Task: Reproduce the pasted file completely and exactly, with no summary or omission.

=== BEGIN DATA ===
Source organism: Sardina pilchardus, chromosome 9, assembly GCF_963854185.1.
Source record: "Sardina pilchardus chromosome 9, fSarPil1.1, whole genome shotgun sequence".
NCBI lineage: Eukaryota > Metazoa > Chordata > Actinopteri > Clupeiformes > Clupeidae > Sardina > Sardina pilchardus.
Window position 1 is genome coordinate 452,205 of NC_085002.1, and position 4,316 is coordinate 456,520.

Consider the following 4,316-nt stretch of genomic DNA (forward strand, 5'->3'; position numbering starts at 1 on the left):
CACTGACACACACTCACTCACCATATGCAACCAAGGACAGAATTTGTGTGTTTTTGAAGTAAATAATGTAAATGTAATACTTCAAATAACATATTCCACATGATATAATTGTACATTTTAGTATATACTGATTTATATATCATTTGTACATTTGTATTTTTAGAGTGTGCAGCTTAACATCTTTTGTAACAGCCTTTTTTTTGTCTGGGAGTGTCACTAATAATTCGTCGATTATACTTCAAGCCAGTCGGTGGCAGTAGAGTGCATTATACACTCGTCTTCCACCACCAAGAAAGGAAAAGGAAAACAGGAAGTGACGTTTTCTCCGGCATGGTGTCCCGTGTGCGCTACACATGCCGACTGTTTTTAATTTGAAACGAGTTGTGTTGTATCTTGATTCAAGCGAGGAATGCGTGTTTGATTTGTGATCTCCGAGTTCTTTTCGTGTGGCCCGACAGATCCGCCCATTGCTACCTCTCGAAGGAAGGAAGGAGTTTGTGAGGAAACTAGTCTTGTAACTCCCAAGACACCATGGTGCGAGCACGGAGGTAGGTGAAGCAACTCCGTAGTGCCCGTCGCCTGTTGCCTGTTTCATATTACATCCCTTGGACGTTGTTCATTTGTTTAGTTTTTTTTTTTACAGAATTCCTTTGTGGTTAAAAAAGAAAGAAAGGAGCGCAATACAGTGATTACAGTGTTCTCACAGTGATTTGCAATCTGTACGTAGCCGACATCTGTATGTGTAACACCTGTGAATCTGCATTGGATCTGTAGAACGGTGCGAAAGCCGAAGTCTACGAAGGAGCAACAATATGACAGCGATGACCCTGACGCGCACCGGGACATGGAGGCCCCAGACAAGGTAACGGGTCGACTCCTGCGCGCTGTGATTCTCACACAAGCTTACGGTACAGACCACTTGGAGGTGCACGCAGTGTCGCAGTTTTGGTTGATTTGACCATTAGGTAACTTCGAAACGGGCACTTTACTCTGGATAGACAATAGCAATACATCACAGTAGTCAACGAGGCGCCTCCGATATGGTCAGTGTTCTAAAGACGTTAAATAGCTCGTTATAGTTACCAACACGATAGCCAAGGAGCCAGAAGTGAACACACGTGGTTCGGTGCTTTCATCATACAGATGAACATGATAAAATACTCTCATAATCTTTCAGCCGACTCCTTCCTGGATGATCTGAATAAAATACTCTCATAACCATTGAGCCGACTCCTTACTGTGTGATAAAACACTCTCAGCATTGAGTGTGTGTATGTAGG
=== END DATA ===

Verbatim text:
Source organism: Sardina pilchardus, chromosome 9, assembly GCF_963854185.1.
Source record: "Sardina pilchardus chromosome 9, fSarPil1.1, whole genome shotgun sequence".
NCBI lineage: Eukaryota > Metazoa > Chordata > Actinopteri > Clupeiformes > Clupeidae > Sardina > Sardina pilchardus.
Window position 1 is genome coordinate 452,205 of NC_085002.1, and position 4,316 is coordinate 456,520.

Consider the following 4,316-nt stretch of genomic DNA (forward strand, 5'->3'; position numbering starts at 1 on the left):
CACTGACACACACTCACTCACCATATGCAACCAAGGACAGAATTTGTGTGTTTTTGAAGTAAATAATGTAAATGTAATACTTCAAATAACATATTCCACATGATATAATTGTACATTTTAGTATATACTGATTTATATATCATTTGTACATTTGTATTTTTAGAGTGTGCAGCTTAACATCTTTTGTAACAGCCTTTTTTTTGTCTGGGAGTGTCACTAATAATTCGTCGATTATACTTCAAGCCAGTCGGTGGCAGTAGAGTGCATTATACACTCGTCTTCCACCACCAAGAAAGGAAAAGGAAAACAGGAAGTGACGTTTTCTCCGGCATGGTGTCCCGTGTGCGCTACACATGCCGACTGTTTTTAATTTGAAACGAGTTGTGTTGTATCTTGATTCAAGCGAGGAATGCGTGTTTGATTTGTGATCTCCGAGTTCTTTTCGTGTGGCCCGACAGATCCGCCCATTGCTACCTCTCGAAGGAAGGAAGGAGTTTGTGAGGAAACTAGTCTTGTAACTCCCAAGACACCATGGTGCGAGCACGGAGGTAGGTGAAGCAACTCCGTAGTGCCCGTCGCCTGTTGCCTGTTTCATATTACATCCCTTGGACGTTGTTCATTTGTTTAGTTTTTTTTTTTACAGAATTCCTTTGTGGTTAAAAAAGAAAGAAAGGAGCGCAATACAGTGATTACAGTGTTCTCACAGTGATTTGCAATCTGTACGTAGCCGACATCTGTATGTGTAACACCTGTGAATCTGCATTGGATCTGTAGAACGGTGCGAAAGCCGAAGTCTACGAAGGAGCAACAATATGACAGCGATGACCCTGACGCGCACCGGGACATGGAGGCCCCAGACAAGGTAACGGGTCGACTCCTGCGCGCTGTGATTCTCACACAAGCTTACGGTACAGACCACTTGGAGGTGCACGCAGTGTCGCAGTTTTGGTTGATTTGACCATTAGGTAACTTCGAAACGGGCACTTTACTCTGGATAGACAATAGCAATACATCACAGTAGTCAACGAGGCGCCTCCGATATGGTCAGTGTTCTAAAGACGTTAAATAGCTCGTTATAGTTACCAACACGATAGCCAAGGAGCCAGAAGTGAACACACGTGGTTCGGTGCTTTCATCATACAGATGAACATGATAAAATACTCTCATAATCTTTCAGCCGACTCCTTCCTGGATGATCTGAATAAAATACTCTCATAACCATTGAGCCGACTCCTTACTGTGTGATAAAACACTCTCAGCATTGAGTGTGTGTATGTAGG